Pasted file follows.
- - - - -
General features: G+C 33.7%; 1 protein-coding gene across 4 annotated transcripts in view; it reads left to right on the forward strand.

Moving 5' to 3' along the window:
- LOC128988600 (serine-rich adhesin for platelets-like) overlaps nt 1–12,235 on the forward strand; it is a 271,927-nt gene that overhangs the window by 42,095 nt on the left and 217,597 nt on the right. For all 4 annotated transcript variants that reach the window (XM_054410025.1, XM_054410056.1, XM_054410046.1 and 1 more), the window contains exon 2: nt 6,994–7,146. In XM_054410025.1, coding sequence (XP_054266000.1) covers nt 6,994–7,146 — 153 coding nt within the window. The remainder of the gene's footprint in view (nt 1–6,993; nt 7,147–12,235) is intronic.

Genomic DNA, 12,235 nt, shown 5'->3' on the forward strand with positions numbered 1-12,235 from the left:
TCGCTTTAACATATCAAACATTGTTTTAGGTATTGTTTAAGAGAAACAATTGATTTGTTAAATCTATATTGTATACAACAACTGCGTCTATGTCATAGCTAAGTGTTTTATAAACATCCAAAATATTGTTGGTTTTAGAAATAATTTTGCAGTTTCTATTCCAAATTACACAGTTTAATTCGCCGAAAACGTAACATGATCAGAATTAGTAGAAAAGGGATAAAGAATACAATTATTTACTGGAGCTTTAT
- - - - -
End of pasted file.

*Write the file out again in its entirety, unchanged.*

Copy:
General features: G+C 33.7%; 1 protein-coding gene across 4 annotated transcripts in view; it reads left to right on the forward strand.

Moving 5' to 3' along the window:
- LOC128988600 (serine-rich adhesin for platelets-like) overlaps nt 1–12,235 on the forward strand; it is a 271,927-nt gene that overhangs the window by 42,095 nt on the left and 217,597 nt on the right. For all 4 annotated transcript variants that reach the window (XM_054410025.1, XM_054410056.1, XM_054410046.1 and 1 more), the window contains exon 2: nt 6,994–7,146. In XM_054410025.1, coding sequence (XP_054266000.1) covers nt 6,994–7,146 — 153 coding nt within the window. The remainder of the gene's footprint in view (nt 1–6,993; nt 7,147–12,235) is intronic.

Genomic DNA, 12,235 nt, shown 5'->3' on the forward strand with positions numbered 1-12,235 from the left:
TCGCTTTAACATATCAAACATTGTTTTAGGTATTGTTTAAGAGAAACAATTGATTTGTTAAATCTATATTGTATACAACAACTGCGTCTATGTCATAGCTAAGTGTTTTATAAACATCCAAAATATTGTTGGTTTTAGAAATAATTTTGCAGTTTCTATTCCAAATTACACAGTTTAATTCGCCGAAAACGTAACATGATCAGAATTAGTAGAAAAGGGATAAAGAATACAATTATTTACTGGAGCTTTAT